That’s the same DNA that translates into our clothes too. We are not boring lehngas with lots of embroidery. We get under the skin and I need to feel excited. When my girls wear those clothes, I need to look at them and say ‘wow… that’s an intelligent, beautiful woman’.
We are only emotional. We don’t know any language. The 30-year milestone is very special. We were looking at all our retrospective images and all and then we were looking at our 10-year celebrations, which we did in Bombay and Delhi. It was such an incredible show, a fundraiser for cancer. The entire Bombay film industry came and supported it at that time. From Amitabh Bachchan to Jaya Bachchan to Karan Johar. Going back in time... was so special.
To me what I do is my very life and I don’t wait for a milestone to celebrate it. As I said, I am hoping that it will be another beautiful show and I am hoping most of the people will like it.
Since you revisited your old collections, were you awestruck by what you did?
I was awestruck by another thing. The consistency in what I did. One of my earliest collections, which I showed in 1993, it was called Safa With Splendour. This was Turkey. And then we did Turkey again in Azrak, which was five years back and I did Turkey now. My influences have been so consistent and the language of my interpretations have been so consistent. Yes of course in the middle I have tried to do things which I thought would be path-breaking. They were wrong steps, but you always have to make those mistakes to come out stronger.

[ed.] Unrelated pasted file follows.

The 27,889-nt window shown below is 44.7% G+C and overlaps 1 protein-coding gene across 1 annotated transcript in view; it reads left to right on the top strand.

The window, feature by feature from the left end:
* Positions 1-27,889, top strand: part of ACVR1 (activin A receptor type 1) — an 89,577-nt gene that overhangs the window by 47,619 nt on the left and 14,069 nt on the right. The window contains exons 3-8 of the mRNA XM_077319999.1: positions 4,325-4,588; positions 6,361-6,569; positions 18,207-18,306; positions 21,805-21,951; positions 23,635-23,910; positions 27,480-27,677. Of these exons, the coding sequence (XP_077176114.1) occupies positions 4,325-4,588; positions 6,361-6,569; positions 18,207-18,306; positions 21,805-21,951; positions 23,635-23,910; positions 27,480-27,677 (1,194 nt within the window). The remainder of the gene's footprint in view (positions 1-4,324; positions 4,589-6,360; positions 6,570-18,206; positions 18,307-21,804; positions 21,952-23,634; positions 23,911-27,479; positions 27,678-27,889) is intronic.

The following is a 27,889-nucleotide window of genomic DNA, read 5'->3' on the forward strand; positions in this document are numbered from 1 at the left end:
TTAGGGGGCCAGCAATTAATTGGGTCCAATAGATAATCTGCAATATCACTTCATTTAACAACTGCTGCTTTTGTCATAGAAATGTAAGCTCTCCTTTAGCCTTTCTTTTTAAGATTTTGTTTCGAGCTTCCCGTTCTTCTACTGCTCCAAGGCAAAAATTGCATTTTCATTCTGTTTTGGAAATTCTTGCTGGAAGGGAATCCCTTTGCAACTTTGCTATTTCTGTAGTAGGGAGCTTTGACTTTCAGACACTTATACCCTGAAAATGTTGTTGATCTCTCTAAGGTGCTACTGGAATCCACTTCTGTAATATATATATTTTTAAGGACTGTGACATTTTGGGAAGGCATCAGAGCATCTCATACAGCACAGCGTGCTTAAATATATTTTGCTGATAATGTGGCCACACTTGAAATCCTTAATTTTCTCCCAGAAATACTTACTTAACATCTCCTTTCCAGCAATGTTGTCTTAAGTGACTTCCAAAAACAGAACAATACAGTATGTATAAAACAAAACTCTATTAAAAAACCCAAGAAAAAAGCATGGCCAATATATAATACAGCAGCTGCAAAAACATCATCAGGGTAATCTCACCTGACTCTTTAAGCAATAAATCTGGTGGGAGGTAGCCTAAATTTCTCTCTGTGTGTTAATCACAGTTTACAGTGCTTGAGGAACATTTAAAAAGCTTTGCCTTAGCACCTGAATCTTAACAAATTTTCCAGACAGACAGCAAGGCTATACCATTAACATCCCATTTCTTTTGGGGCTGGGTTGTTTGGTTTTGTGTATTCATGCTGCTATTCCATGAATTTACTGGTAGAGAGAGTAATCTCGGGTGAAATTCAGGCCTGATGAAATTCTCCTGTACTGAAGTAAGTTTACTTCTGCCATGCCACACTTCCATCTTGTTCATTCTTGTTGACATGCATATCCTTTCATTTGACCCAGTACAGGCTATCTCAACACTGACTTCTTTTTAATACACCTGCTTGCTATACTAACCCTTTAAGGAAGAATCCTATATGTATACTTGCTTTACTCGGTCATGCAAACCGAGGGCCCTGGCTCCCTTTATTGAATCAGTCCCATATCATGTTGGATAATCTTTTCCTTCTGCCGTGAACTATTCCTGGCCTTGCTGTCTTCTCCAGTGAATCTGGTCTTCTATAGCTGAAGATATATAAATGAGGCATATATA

Another collection I did was Kazakh Legacy. I am seeing what I am doing today is not very different from what I did then but it’s just that there is a maturity which has come in and our interpretation is more refined, detailed and sapiosexual.
How have you changed as a designer, which has influenced your body of work?
I am still changing and one of the few things that I am learning is that don’t do too much. The maximalists have been forever digging into the past and finding out treasures and then they get greedy and want to explore those treasures all at once and that’s very difficult. It’s like getting 1,000 years of history into 40 garments. That’s one of the key things I am learning... it’s okay to identify and focus on something and dwell on that and take that to the nth level. In my thought process now, less is more, not in my interpretation.
Are you good at admitting your mistakes?
Of course, and I celebrate them. Thank God they happened. Otherwise I’d still be sitting and doing average work and that’s incredibly boring. At least give it your best. Did Anish Kapoor ever think he’ll be making those huge metallic sculptures and be celebrated all over the world? No. The secret lies in thinking like a racehorse, which is, the blinkers are there for a reason. Do not look left or right. What you see is right in front of you and take it one gallop at a time. Now whether you want to make it a gallop or a strut or a canter, that’s your choice.
So, it’s not selfish to put your blinkers on?
No, no. If you expect your life to have an element of peace and want to grow, this is a mandatory requirement. Most of our existence is spent understanding why the other person is doing better than you and what have you done wrong and need to do to fix it. That can only cause you discomfort. Even if you lose the blinkers, you keep going. That’s the beauty of it. The blinkers are only to train you to look forward. Then comes the stage when you don’t need them any more. There is only one fundamental law that you have to follow. When you look at your work, you have to be able to tell yourself that you couldn’t have done it better. At that moment.